February 15, 2011 // Local

The new translation of the Holy Mass:

By Brian MacMichael

Eucharistic Prayer, Part 2
We continue our overview of the new translations in the Eucharistic Prayer by looking at the revised texts for the words of consecration, also known as the words of institution. At every Mass, the priest repeats these words by which Christ instituted the Holy Eucharist at the Last Supper, and by which the bread and wine become the true Body and Blood of Christ for us today.

The following are the words of consecration over the bread and wine, with changes in bold.

Take this, all of you, and eat of it,
for this is my Body,
which will be given up for you.

Take this, all of you, and drink from it,
for this is the chalice of my Blood,
the Blood of the new and eternal covenant,
which will be poured out for you and for many
for the forgiveness of sins.
Do this in memory of me.

The changes at the consecration of the bread are minor, but there are a few changes in the text for the consecration of the wine that are worth explaining. First is the replacement of “cup” with “chalice.” Both refer to vessels from which we drink, and both terms appear in the Bible. However, “chalice” implies a special kind of cup — one that is precious and set aside for a noble purpose (in this case, the “new and eternal covenant”). This is part of the dignified language brought out by the new translation: just as we do not refer to the altar of sacrifice as merely a “table,” so saying “chalice” at this moment emphasizes that the Blood of Christ is no ordinary drink. Such language can help foster greater reverence at the Holy Mass.

A significant change is the revision of the current phrase, “shed for you and for all so that sins may be forgiven,” to “poured out for you and for many for the forgiveness of sins.” The imagery of Blood being “poured out” is more vivid than “shed” — it portrays His Blood as true drink (Jn 6:55) and accentuates that Jesus entirely emptied Himself (Phil 2:7) out of love for us.

However, the most noticeable revision in those same lines is the replacement of “for all” with “for many.” At the most basic level, “for many” is a faithful translation of the original Latin phrase, “pro multis.” Moreover, Isaiah 53:12 prophesied that the Messiah would take away “the sins of many,” and Christ Himself also said His Blood would be shed for “many” (Mt 26:28, Mk 14:24). This does not mean that Christ did not die for the sake of all humanity, for that is indisputable from Scripture. Rather, it upholds the reality that each individual must also accept and abide in the grace won by Christ in order to attain eternal life. The recovery of the wording, “for many,” affirms that salvation is not completely automatic.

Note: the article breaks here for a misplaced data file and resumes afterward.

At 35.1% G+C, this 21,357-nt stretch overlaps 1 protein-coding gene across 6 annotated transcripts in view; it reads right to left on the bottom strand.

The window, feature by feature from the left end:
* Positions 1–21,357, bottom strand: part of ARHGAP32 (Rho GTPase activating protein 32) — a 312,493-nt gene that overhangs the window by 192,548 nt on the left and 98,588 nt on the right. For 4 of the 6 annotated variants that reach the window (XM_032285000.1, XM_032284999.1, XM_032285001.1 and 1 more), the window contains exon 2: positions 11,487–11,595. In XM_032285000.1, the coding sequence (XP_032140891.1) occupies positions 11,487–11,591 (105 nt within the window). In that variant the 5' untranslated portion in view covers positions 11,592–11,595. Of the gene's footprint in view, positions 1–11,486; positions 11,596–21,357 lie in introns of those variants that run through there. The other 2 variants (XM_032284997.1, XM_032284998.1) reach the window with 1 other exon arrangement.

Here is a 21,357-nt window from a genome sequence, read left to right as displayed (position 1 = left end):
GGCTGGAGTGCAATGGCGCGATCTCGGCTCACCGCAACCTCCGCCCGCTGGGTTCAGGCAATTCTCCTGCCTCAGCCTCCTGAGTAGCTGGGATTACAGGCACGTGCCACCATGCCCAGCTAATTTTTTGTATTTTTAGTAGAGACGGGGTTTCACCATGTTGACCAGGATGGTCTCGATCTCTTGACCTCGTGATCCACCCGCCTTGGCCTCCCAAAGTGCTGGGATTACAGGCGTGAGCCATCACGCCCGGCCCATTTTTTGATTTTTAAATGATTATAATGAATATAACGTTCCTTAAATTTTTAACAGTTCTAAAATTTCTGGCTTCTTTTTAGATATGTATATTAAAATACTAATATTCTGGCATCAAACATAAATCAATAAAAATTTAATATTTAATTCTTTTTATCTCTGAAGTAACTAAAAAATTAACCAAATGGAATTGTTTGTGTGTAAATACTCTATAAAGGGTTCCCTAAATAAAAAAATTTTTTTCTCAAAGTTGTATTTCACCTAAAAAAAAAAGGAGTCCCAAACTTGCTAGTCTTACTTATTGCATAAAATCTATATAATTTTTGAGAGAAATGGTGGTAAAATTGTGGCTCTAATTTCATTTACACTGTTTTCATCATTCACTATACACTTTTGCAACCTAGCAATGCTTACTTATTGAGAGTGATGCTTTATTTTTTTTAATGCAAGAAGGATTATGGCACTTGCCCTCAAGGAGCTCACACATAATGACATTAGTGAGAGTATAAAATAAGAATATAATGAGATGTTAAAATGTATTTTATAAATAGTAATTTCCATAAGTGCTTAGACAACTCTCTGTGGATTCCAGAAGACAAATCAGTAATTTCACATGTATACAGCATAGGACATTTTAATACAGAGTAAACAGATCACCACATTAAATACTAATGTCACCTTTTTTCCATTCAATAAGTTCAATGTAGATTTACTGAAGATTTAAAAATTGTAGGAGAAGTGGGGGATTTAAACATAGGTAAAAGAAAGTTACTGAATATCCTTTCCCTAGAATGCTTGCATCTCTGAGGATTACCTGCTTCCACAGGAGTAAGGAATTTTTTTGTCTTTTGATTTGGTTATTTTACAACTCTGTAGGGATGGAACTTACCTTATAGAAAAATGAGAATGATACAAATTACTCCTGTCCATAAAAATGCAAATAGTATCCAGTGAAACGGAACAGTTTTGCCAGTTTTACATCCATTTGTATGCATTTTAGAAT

Nonetheless, it should not be interpreted as overly restrictive, either. The fact that Jesus was addressing only the Apostles in the Upper Room while saying, “for you and for many,” implies far-reaching inclusion — that many more besides the Twelve would benefit from this new covenant.

So, the revised translation of “pro multis” is important, but may require some of the most careful catechesis, due to potential misunderstandings.

Then, after the consecration, the priest will simply announce, “The mystery of faith” (“Mysterium fidei”) — a declarative statement about the Eucharist now present. Venerable Pope John Paul II reflected on these words in his encyclical, “Ecclesia de Eucharistia,” writing that the very thought of the mysterious gift of the Holy Eucharist should fill us with “profound amazement and gratitude.”
In response, the people shall make one of these acclamations:

We proclaim your Death, O Lord,
and profess your Resurrection
until you come again.

When we eat this Bread and drink this Cup,
we proclaim your Death, O Lord,
until you come again.

Save us, Savior of the world,
for by your Cross and Resurrection
you have set us free.

All three are rooted in Scripture (1 Cor 11:26, Jn 4:42). But what is conspicuously absent is the popular current acclamation, “Christ has died, Christ is risen, Christ will come again.” This line, although powerful, is not found in the Latin. In addition, it does not directly address Christ made present in the Blessed Sacrament, nor does it speak of our relationship with Him, as the others do.

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